Supposedly, Great Britain and the EU are close to agreement on a deal governing the former’s departure from the latter. Absent a deal, Great Britain will leave the EU on its own terms. That last is, I maintain, the best way out.
There remain, as of Wednesday morning, three sticking points to any sort of deal, according to EU Chief Negotiator Michel Barnier.
- Customs arrangements for the island of Ireland
- The issue of giving Northern Irish authorities a greater say over regulatory arrangements, and the ability to veto them
- Guarantees of a level playing field—that Britain will not be at an unfair advantage when it comes to business regulation
Customs arrangements for the entire island—even though one part of the island is a sovereign nation and EU member and the other part is a member country of the United Kingdom. There should be nothing to discuss here. A major reason for the successful Leave vote was for Great Britain to regain control over its own borders—including its national border across the island of Ireland.
Giving Northern Ireland—that part of Great Britain—veto authority over the national government’s “regulatory arrangements”—devolution hasn’t gone that far, nor should it. This sticking point is nothing more than a naked early step in dismantling Great Britain in punishment for its effrontery in voting to leave the Holy Brussels Empire.
Guarantees of a level playing field—Great Britain is justified in seeking such guarantees, but it won’t get them, unless it accedes to what Brussels will define as “fair.”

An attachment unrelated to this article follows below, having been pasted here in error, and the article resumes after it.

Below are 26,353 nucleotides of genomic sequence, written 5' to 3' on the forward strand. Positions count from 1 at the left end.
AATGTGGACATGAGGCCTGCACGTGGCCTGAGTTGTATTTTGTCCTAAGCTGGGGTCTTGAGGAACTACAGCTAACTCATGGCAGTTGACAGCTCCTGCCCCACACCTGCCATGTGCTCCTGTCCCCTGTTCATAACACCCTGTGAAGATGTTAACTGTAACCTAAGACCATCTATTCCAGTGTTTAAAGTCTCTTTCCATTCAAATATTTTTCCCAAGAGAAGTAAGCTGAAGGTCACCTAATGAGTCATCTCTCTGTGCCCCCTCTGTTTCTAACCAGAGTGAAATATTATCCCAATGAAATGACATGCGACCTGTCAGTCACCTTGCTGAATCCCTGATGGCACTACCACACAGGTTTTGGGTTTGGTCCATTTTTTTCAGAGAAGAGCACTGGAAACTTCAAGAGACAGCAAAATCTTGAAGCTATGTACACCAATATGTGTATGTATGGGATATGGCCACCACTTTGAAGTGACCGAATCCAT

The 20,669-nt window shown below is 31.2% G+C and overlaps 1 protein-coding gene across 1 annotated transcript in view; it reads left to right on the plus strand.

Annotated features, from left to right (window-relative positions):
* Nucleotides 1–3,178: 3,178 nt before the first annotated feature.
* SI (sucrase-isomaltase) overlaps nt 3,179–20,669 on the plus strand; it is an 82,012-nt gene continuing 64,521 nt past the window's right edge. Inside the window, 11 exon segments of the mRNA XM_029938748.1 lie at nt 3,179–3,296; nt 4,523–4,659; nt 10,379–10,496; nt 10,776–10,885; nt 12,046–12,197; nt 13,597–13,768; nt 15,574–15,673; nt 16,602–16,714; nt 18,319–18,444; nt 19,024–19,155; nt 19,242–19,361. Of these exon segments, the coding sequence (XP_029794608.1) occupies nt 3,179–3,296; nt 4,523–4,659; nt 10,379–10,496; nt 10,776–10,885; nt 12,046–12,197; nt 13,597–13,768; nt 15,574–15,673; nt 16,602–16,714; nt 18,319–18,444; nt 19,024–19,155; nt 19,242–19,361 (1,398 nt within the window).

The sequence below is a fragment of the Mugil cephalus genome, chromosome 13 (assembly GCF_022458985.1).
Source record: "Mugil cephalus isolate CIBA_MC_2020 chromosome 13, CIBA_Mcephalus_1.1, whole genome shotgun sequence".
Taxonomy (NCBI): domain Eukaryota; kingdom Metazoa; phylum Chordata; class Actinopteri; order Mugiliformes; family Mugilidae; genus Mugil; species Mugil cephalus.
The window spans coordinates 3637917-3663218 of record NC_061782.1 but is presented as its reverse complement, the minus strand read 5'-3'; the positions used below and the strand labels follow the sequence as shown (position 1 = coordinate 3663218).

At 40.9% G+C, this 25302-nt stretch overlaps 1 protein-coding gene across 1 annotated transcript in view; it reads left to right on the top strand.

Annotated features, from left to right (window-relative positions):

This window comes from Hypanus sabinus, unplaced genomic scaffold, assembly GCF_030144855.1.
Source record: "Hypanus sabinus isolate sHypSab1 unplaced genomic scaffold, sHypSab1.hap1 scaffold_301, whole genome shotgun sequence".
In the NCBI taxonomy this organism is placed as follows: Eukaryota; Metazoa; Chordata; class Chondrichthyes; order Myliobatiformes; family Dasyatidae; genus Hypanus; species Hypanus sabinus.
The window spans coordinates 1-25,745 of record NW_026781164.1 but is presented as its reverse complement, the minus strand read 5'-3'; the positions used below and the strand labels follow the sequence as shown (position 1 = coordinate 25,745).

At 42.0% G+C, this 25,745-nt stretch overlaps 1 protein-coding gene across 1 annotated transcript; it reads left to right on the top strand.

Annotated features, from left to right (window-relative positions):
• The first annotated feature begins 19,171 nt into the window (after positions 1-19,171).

These…sticking points…illustrate with crystalline clarity the EU’s bad faith in dealing with Great Britain—and they illustrate with equal clarity why a no-deal-Brexit is optimal for Great Britain.
Unfortunately, British PM Boris Johnson, in an agreement just concluded with Barnier, appears to have surrendered to the EU on the matter of Great Britain’s border with the Republic of Ireland:
Northern Ireland will remain part of the UK’s customs territory and will be an entry point into the EU’s single market. No customs checks will be done on the border between [the Republic of] Ireland and Northern Ireland.
Johnson surrendered on the second sticking point, also:
The Northern Irish assembly will have to give consent after Brexit for the region’s continued alignment with the EU regulatory regime every four years.
This cedes control of the British border to the EU, with all that that portends for the nation’s future. British sovereignty now hangs, ironically, on whether Labour MFWIC Jeremy Corbyn can deliver his party’s no vote. Nigel Farage, Brexit Party head and strange bedfellow of Corbyn’s on this, also has come out against the deal, as have the Democratic Unionist Party, which in coalition with the Tories give Johnson a one-vote majority on most things, and the Scottish National Party, which have been NeverLeaveNoWay all along.
It could be, of course, that Johnson has included these poison pills so as to get this last minute agreement rejected by Parliament, and he can get his no-deal exit from the EU. That raises the question, though, of whether Johnson is that Machiavellian.
Johnson wants an up-or-down vote from Parliament Saturday.